Creating an accessible website requires a number of key components. Each has a role to play in ensuring that all users can navigate and consume site content.
Perhaps color is the basic element. Because, regardless of the other steps you take, an inaccessible color palette greatly undermines usability. Even visually impaired users will have a difficult time reading and understanding text.
As designers, we tend to design features in a way that we think looks good without always thinking about the consequences. Clients may also demand that they use brand colors – even if they are not accessible. There are many issues that can be avoided as a result.
The good news is that meeting WCAG color contrast standards is not very difficult. As we will show, testing color contrast ratios only takes seconds. From there, any necessary adjustments are a question.
In fact, the most important step is to take the time to test. Forward with us!
When to Test Color Contrast Ratios
In a perfect world, color contrast ratios should be tested right from the start of a project. That means applying a compliant color palette in website mockups and style guides. That way, you can be confident that your design will be extremely successful.
With permission, you may have lost the boat on current projects. But the color scheme of the site can be tested at any time. And thanks to the power of CSS, the process of repairing any non-compliant combinations can be quite simple. A search and substitute may do the trick.
However, accessibility is an ongoing process. This is especially true on sites where new content is added regularly. If clients have access to a WYSIWYG editor and the ability to change colors, routine testing may be required.
It also highlights the importance of educating clients on accessibility and best practices. The use of contrasting colors will save time and money to repair. Once clients understand the issue, they will be more likely to avoid any misguided decisions in this area.
Website Color Contrast Ratio Tools
Now that the “when to test” is gone, let’s focus on the “how” part of things. The first step is to find a suitable tool for passing tests.
There are several tools available on the web. However, we will quickly focus on a pair. One is a manual tool (WebAIM Contrast Checker), and the other (WAVE Tool) is automated.
WebAim Contrast Checker
This tool is as simple as testing your site’s contrast ratio. Enter the HEX codes for your background and foreground colors, and WebAIM Contrast Checker will calculate the exact ratio.
Based on your score, the tool will report whether or not you meet WCAG AA or AAA standards. If not, you can use the color sliders to change the colors until you get a pass grade.
WAVE Web Accessibility Assessment Tool
Enter the URL of your site and WAVE will automatically scan your site and consider a number of accessibility factors – including color contrast. Browser extensions are also available for Chrome, Firefox, and Microsoft Edge.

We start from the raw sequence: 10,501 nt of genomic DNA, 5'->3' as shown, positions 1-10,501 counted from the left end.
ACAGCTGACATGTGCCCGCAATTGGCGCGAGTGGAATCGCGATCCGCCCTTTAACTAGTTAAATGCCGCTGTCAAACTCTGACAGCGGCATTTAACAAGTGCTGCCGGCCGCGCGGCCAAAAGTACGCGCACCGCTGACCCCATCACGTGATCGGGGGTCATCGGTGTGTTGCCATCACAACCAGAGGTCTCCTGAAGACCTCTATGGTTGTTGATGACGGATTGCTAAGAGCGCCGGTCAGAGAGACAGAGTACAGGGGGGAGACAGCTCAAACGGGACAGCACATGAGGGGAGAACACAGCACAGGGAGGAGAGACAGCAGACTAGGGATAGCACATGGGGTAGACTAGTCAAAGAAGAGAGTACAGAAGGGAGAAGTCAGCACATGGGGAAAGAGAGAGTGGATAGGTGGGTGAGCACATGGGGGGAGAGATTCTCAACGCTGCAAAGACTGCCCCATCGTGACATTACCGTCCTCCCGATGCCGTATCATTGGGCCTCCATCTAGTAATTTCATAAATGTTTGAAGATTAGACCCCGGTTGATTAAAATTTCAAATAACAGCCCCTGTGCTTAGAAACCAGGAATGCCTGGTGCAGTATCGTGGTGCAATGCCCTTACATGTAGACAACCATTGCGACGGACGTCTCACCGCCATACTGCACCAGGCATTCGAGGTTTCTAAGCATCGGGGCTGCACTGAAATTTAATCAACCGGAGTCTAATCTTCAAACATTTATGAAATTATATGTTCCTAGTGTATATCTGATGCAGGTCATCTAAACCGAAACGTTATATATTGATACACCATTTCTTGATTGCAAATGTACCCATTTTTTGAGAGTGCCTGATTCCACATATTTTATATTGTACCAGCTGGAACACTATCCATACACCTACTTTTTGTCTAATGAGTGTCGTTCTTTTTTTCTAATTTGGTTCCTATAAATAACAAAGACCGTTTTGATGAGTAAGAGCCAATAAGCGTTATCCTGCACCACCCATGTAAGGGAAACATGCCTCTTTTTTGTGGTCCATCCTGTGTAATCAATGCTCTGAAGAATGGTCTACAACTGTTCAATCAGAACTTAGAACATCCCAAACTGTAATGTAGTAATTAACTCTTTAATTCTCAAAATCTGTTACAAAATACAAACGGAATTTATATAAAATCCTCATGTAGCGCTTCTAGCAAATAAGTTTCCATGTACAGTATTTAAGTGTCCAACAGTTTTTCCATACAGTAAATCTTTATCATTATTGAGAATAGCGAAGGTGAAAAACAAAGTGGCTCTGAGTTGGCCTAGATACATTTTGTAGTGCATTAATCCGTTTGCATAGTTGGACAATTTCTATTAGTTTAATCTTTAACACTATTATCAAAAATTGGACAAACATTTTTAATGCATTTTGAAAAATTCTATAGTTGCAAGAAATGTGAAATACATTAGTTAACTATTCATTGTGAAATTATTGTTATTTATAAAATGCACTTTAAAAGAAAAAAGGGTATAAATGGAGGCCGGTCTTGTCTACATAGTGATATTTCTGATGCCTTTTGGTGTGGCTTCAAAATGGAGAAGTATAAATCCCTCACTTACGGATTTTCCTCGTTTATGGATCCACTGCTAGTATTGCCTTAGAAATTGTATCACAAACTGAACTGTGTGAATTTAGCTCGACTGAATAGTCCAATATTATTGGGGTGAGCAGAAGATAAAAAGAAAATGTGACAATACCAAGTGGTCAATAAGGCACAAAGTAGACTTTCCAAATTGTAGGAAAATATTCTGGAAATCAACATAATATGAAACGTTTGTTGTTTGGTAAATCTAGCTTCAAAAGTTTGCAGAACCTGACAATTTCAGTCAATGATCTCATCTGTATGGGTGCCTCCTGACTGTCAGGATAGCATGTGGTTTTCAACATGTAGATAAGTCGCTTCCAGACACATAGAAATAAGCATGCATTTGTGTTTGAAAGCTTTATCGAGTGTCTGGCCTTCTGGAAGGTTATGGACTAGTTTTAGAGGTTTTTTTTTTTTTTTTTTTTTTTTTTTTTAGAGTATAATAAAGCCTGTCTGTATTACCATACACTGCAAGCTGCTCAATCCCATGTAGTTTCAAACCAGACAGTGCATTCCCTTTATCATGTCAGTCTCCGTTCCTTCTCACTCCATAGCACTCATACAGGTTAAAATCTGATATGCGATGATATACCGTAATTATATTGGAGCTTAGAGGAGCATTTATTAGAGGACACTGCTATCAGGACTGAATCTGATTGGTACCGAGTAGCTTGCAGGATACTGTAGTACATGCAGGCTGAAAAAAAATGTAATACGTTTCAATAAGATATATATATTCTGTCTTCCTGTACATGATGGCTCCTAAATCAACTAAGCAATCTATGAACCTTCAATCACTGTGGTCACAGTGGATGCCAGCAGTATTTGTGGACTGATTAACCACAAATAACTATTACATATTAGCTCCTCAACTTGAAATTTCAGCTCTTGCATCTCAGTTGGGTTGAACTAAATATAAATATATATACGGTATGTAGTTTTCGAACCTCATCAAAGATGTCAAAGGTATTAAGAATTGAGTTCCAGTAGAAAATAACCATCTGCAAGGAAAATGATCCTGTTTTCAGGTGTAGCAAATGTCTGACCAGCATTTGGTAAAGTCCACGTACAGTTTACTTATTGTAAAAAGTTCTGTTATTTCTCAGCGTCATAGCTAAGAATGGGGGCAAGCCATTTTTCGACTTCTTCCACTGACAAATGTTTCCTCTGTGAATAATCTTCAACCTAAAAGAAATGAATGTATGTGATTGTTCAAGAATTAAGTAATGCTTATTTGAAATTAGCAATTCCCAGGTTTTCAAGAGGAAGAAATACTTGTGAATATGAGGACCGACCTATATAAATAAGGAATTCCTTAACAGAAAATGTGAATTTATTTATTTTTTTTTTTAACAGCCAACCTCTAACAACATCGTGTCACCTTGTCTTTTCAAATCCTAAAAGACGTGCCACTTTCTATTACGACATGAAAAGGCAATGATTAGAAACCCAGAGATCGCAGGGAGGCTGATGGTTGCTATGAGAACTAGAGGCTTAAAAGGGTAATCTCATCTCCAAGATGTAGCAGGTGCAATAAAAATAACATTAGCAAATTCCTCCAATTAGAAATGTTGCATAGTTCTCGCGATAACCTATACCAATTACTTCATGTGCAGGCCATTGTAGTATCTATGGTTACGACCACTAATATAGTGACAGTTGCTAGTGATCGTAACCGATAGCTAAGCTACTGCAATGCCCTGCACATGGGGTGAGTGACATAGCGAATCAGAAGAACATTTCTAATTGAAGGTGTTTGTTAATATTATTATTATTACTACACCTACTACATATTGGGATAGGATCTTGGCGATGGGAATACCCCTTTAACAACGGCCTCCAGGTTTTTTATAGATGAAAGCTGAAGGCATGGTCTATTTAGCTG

WAVE provides a lot of data – and there are times when it reports false positives. For contrast, this usually happens when HTML text is placed on top of an image background. Because the tool relies on CSS color values, there will be an error if text is light in color with no defined background color. So, you will want to do more investigation to verify its results.
Either of these tools will do the job. However, it is worth noting the limitations of automation tools. Sometimes a manual test will need to be part of the process.
Understanding the Standards and Resolving Issues
For most websites, the goal is to meet WCAG AA standards for “normal” text (below 14 points / 18.66 pixels). AAA standards are stricter, and even W3 documentation suggests that some content types may not meet the requirements.
If your Web site’s content areas meet these standards – bravo! If not, any questions should be simple enough to resolve.
For HTML and CSS, tweak your color combinations until they match or exceed the ratio (4.5: 1). If you are using an image background, you can use a tool like Photoshop or even a CSS filter to put things in order.
Perhaps the hardest part is convincing clients to use different colors. It is hoped that once they understand what is involved, they will be more open to change.
In addition, it is worth visually studying the elements you need to repair. There may be instances where you meet the requirements and the content is not yet as readable as it could be. Going for a higher contrast ratio can significantly enhance the user experience.
Color Your Website for Accessibility
Colors say a lot about a website. They help with brand recognition and set a mood. But they may have the greatest impact on accessibility.
And, unless you are using plain black-and-white normal, adherence to WCAG standards is not given. That’s where testing comes in.
I hope this guide will get you thinking about colors during your web projects. It’s best to start with an accessible palette, but even an old website can be turned upside down. Well worth the effort!